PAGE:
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Generic Exact Arithmetic



Bradley Lucier <lucier@xxxxxxxxxxxxxxx> writes:

>>    Should the R5RS procedures for generic arithmetic (e.g. +)
> remain in R6RS? Here are five possible answers, phrased in terms of  
> the + procedure:
>>
>>       1. + is not defined in R6RS.
>>       2. + is defined to be a synonym for the ex+, so its domain
> is restricted to exact arguments, and always returns an exact result.
>>       3. + is defined as the union of the ex+ and in+ procedures,
> so all of its arguments are required to have the same exactness, and  
> the exactness of its result is the same as the exactness of its  
> arguments.
>>       4. + is defined as in R5RS, but with the increased
> portability provided by requiring the full numeric tower. This  
> alternative is described in the section R5RS-style Generic Arithmetic.
>>       5. + is defined to return an exact result in all cases, even
> if one or more of its arguments is inexact. This alternative is  
> described in the section Generic Exact Arithmetic.
>>
>>    Will Clinger prefers the 4th possibility, Mike Sperber the 5th.
>
> I have real difficulties with 5, which I hope to expand on at a later  
> time.  Part of the problem is that 5 assumes that inexact->exact  
> gives reasonable results on inexact arguments, and I can't see how  
> this can be true if, for example, inexacts are implemented as the  
> computable reals.

This is not correct, but I see how the way SRFI 77 is written would
make you think so.  The problem in presenting the material was that
going with Generic Exact Arithmetic induces more far-reaching changes
in R5RS's arithmetic model than is completely specified in the SRFI,
mostly in the construction of the tower and the numerical predicates.
This was the best I could do given the time I had for now, and I
apologize for the shortcomings of the presentation.  I ask people
interested to refer to the paper for more rationale.

Specifically, this arithmetic model assumes that its procedures accept
only inexact reals that have a single, reasonable exact counterpart.
We were mostly thinking in the IEEE universe, where each inexact real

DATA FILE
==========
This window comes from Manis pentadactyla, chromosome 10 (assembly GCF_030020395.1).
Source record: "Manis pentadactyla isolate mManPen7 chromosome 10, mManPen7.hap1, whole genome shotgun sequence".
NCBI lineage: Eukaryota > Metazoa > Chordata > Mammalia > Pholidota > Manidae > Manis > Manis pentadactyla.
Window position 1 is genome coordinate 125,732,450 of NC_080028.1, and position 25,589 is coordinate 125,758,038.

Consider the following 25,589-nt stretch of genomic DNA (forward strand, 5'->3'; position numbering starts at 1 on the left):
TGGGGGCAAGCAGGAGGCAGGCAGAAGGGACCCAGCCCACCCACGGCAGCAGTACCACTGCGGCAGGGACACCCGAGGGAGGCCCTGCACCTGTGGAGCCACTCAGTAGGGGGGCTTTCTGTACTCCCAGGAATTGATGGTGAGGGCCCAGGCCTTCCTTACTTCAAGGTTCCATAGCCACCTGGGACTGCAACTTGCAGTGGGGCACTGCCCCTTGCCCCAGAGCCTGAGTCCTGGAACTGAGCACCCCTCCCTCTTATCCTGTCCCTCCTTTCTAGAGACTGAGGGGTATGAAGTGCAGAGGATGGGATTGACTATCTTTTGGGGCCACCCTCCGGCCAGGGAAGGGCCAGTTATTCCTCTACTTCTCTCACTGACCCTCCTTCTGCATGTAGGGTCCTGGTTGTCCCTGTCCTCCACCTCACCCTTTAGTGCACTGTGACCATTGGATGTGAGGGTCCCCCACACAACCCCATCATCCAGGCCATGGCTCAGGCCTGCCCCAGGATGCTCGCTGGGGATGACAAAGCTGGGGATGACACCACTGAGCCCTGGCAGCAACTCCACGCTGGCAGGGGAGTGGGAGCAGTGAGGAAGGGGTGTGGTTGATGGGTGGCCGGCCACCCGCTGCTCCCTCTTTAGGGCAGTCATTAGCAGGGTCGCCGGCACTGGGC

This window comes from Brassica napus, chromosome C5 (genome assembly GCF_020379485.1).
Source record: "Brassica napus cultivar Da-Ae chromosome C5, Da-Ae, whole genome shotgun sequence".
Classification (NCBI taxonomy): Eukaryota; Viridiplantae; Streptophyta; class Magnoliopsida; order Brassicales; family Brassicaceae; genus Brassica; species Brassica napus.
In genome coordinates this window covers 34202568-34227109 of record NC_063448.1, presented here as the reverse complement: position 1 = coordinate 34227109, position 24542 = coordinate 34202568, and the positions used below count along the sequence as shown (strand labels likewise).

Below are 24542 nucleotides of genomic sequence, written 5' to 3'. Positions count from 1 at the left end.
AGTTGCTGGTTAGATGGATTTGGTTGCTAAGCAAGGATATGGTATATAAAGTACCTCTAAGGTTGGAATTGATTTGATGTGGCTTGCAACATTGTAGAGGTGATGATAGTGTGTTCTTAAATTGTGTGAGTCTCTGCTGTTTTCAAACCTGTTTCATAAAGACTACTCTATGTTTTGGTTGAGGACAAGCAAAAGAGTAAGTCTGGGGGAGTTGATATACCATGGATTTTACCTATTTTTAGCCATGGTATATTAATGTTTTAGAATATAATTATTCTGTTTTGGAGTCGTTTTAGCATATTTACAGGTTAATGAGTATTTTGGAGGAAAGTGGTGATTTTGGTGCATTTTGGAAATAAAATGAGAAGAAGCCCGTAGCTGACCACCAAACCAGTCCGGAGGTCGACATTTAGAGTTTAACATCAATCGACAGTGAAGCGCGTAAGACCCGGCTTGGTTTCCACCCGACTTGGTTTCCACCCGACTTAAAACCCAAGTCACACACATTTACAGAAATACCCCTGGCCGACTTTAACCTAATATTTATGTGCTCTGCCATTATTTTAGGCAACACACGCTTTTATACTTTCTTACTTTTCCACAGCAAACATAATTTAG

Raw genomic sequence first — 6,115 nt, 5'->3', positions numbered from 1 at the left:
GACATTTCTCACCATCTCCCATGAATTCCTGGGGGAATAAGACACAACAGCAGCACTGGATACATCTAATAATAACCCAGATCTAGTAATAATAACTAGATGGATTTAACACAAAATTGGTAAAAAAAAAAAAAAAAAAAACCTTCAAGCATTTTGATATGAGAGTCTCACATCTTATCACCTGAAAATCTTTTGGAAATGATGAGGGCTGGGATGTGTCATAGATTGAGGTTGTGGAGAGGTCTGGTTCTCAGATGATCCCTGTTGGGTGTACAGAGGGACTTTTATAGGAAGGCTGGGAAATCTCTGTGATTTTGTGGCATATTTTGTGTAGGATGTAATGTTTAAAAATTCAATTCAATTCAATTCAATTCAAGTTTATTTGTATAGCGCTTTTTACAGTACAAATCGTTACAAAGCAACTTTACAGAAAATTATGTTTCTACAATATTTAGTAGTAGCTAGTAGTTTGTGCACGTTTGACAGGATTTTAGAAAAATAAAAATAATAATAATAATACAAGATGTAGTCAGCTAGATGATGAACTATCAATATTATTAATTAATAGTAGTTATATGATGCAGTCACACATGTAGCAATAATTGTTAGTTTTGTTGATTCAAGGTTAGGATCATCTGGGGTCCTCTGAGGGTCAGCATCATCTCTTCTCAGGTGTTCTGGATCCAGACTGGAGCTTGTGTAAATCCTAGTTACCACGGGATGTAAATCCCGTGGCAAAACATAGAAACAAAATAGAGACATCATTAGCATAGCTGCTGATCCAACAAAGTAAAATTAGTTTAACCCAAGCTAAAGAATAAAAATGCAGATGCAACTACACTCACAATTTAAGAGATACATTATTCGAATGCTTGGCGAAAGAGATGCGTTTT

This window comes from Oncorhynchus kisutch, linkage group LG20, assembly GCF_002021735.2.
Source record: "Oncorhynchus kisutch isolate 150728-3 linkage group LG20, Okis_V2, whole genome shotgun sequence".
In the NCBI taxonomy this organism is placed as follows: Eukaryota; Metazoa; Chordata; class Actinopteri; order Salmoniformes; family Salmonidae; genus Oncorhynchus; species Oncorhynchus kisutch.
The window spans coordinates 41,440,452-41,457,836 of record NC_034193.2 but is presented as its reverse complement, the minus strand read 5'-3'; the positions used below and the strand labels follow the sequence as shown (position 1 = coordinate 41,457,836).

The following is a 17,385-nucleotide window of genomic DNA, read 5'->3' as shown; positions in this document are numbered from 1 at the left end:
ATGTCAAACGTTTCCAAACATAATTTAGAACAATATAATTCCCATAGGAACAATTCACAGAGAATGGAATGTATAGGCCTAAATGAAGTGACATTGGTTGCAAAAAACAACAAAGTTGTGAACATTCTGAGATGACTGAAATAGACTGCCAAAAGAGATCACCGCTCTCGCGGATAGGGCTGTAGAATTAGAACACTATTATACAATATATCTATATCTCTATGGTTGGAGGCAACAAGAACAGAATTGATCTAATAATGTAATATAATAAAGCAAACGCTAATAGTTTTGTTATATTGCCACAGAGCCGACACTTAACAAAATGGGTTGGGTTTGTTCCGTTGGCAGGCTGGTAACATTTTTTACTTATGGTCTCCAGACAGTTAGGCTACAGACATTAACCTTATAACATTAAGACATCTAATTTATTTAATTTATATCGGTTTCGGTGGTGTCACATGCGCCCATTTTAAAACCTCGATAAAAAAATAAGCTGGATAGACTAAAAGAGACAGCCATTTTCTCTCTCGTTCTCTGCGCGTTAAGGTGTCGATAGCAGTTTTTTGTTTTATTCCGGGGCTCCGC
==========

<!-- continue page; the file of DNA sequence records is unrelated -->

that isn't an infinity or NaN corresponds to a single rational number,
which we know how to represent.

It is probably possible to imagine an arithmetic model with a more
fancy representation of reals (both inexact and exact) which makes the
relationship between the exact numbers and inexact numbers more
complicated, but that would probably not be very practical.  It's also
not very common among existing Scheme systems.

> [...]

> The paper
>
> [Egner et al. 2004]  Sebastian Egner, Richard Kelsey, Michael  
> Sperber. Cleaning up the tower: Numbers in Scheme. In Proceedings of  
> the Fifth ACM SIGPLAN Workshop on Scheme and Functional Programming,   
> pages 109--120, September 22, 2004, Snowbird, Utah. Technical report  
> TR600, Computer Science Department, Indiana University
>
> is cited as justification for several parts of this proposal.   
> Unfortunately, I believe this paper to be seriously flawed.
>
> I'm bringing this up for the following reason:  I don't believe that  
> this paper can be used, by itself, as justification for any aspect of  
> this proposal.  It may be used as an *argument* for certain aspects  
> of the proposal, but as there has been no general discussion of the  
> merits of the paper, either in this forum or in others, I don't  
> believe that it can be used as "settled decisions".  Thus, if the  
> authors of this SRFI wish to use arguments from that paper as  
> justification for certain aspects of *this* proposal, they should  
> repeat those arguments here for them to be discussed and debated as  
> usual.

It wasn't our intention to present the paper as "settled decisions."
(You can see that from the simple fact that Will Clinger doesn't
agree.)  Instead, our intention was exactly as you suggest, to provide
an argument of why Generic Exaçt Arithmetic is in the proposal.

It's not clear to me how repeating the arguments set forth in the
paper would achieve anything---the paper is archived for the
foreseeable future, as are other pieces of related work somebody might
disagree with.  So it would help greatly if you elaborated on what you
think the flawas of the paper are.  (I can see that the paper is
flawed in aspects of its presentation, as the misunderstanding
described above shows, but haven't seen much argument that its
substance is equally flawed.)

-- 
Cheers =8-} Mike
Friede, Völkerverständigung und überhaupt blabla